Startup: Nima Searches For Gluten And Peanuts In Your Food
It’s Friday night. You along with your family or friends are about to begin the weekend by deciding to go out to eat at a restaurant that is well-known for its exceptional cuisine and good atmosphere. However, as appetizing as these entrees are, some of these dishes contain certain ingredients and food products that you cannot eat due to food allergies or dietary restrictions that you have.
A new app called Nima was established to help people who have food allergies determine which foods on the menu are appropriate to consume and which foods aren’t, depending on your diet. The portable food testing products provided by Nima can help 15 million Americans make their lives easier when making food-related decisions, especially one in 13 children who are diagnosed with a food allergy according to the Food Allergy Research & Education, including 40 percent of those who have already experienced a severe or life-threatening reaction.
Two of Nima’s main portable food testing products that are on the market are the Gluten Sensor and the Peanut Sensor, designed to help individuals who have mainly gluten and/or peanut-sensitive allergies. Both products’ sensors are broken into two parts; the electronic sensor and a one-time-use capsule that contains all of the chemistry needed to check the protein in that sample and these sensors react to the respective gluten and peanut-sensitive allergies by incorporating technology that adapts antibody-based chemistry that is used for protein and allergen detection onto a hardware device that is portable and easy to use.
While most home testing kits that check for food allergies take a lot of time, money. and energy for people to accomplish, Nima’s portable products allows individuals to test their food for about five minutes for $5 a test, with only 3 steps to follow, and having data stored in a disposable capsule. The accurate research that Nima has conducted when creating their innovative products has resulted in the startup to be awarded a Phase 2 SBIR (Small Business Innovation Research) grant of nearly $2 million from the National Institute of Health in order to aid in continued research and development of Nima’s sensor technology for its consumers.
In response to the gluten antibody, the Nima chemistry team developed a pair of antibodies to detect gluten called 13F6 and 14G11 antibodies which bind a portion of the gluten called the 33-per fragment of gluten, the “toxic” portion of the gluten protein that causes an autoimmune response. The team also developed antibodies to detect peanut called 20B10 and 16B1 antibodies that bind to a peanut protein called Arah3, which can be found in various types of peanut and is more stable under processing conditions such as heat due to roasting.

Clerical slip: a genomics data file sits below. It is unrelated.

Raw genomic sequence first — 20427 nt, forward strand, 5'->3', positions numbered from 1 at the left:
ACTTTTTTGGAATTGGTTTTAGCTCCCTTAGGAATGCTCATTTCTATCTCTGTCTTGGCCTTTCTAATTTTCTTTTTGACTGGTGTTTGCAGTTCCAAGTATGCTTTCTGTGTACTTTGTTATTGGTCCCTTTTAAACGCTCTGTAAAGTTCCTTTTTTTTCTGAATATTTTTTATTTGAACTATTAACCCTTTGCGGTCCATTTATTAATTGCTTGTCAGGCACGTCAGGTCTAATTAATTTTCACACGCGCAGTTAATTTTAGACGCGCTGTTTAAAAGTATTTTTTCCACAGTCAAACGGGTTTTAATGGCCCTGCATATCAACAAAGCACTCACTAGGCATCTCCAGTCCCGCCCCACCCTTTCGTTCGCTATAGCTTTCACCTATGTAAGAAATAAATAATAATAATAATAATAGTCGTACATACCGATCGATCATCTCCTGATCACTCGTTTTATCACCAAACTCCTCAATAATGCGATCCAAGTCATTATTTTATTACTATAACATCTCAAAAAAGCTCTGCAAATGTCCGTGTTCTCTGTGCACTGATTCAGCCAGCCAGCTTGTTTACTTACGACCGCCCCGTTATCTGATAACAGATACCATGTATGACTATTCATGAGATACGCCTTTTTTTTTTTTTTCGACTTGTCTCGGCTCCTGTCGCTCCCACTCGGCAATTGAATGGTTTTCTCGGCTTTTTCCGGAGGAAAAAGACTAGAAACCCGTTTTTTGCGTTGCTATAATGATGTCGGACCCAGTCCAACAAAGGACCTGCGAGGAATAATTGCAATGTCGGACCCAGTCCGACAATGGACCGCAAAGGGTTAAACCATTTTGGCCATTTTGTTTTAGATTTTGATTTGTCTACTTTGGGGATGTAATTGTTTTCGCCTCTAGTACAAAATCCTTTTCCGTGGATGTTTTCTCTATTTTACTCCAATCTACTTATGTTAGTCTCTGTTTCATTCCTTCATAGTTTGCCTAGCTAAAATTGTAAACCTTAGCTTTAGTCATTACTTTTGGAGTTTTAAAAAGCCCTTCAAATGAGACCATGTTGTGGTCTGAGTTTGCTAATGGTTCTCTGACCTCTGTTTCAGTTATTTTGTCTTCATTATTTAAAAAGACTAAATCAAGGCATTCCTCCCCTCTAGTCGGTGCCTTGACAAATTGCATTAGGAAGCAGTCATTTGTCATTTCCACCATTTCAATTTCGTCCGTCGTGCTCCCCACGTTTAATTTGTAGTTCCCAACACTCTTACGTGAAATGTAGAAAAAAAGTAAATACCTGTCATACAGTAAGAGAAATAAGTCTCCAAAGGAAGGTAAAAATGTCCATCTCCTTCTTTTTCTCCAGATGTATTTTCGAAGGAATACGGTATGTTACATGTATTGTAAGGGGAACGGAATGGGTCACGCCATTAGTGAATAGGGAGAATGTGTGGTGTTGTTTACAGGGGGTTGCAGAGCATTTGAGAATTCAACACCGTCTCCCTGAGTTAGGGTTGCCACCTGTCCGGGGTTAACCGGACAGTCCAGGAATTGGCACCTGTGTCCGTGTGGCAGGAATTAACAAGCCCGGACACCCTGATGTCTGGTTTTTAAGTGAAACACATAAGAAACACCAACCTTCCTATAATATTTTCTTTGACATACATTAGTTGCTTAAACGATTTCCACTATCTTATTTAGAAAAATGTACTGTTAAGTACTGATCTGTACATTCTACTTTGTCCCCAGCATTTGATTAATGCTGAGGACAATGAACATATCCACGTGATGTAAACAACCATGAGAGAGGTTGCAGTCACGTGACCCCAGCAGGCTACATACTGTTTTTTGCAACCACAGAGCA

Food establishments and foodies alike around the world have positive reviews of Nima’s portable testing sensors, especially the former as the products helped them retained and gained customers who have food allergies to certain food items that they serve. One example of a food establishment that successfully incorporates Nima’s technology in the creation of their food is a bakery in Southampton, New York called Tate’s Bake Shop that allowed Nima to test their cookies and determine if their cookies are completely gluten-free and safe for consumption.
Nima’s blog page includes posts written by members of the Nima community that recommend restaurants that are friendly and accommodating to individuals with gluten and peanut allergies based in each city that the member is located in. Another example was a blog post written by a member who lives in San Francisco who had conducted research by calling 25 restaurants in the city to make sure that they serve gluten-free French toast and the research concluded that only 6 of the 25 restaurants offered gluten-free French toast on the menu, which is helpful information for gluten-sensitive individuals to know which restaurants to go to if they are craving gluten-free French toast.
Nima’s portable testing devices can also be connected to the consumers’ cell phones via Bluetooth which then can also provide the consumers a map of restaurants that serve gluten-free food and a list of packaged foods that the consumers had consumed recently. However, although Nima’s technology is helpful to consumers who want to eat foods that align well with their gluten and peanut sensitivities, they should also be aware not to ditch their EpiPen, an epinephrine shot designed to treat anaphylactic allergic reactions, since the data gathered from Nima on certain foods and ingredients might come out as inaccurate.
As of Sept. 10, Nima has raised $13.2 million in Series A funding and although the products aren’t necessarily inexpensive (the Gluten starter kit costs $289 and the dozen test capsules cost $72), Nima has been influential in enhancing the consumer food testing industry through the innovative food technology that tracks gluten and peanut-based ingredients for the consumers. It can be a matter of time before many restaurants, supermarkets, local grocery stores, bakeries, and cafes will begin using Nima’s portable food testing products in the near future to develop new food creations that adapt to people’s sensibilities in regards to certain ingredients.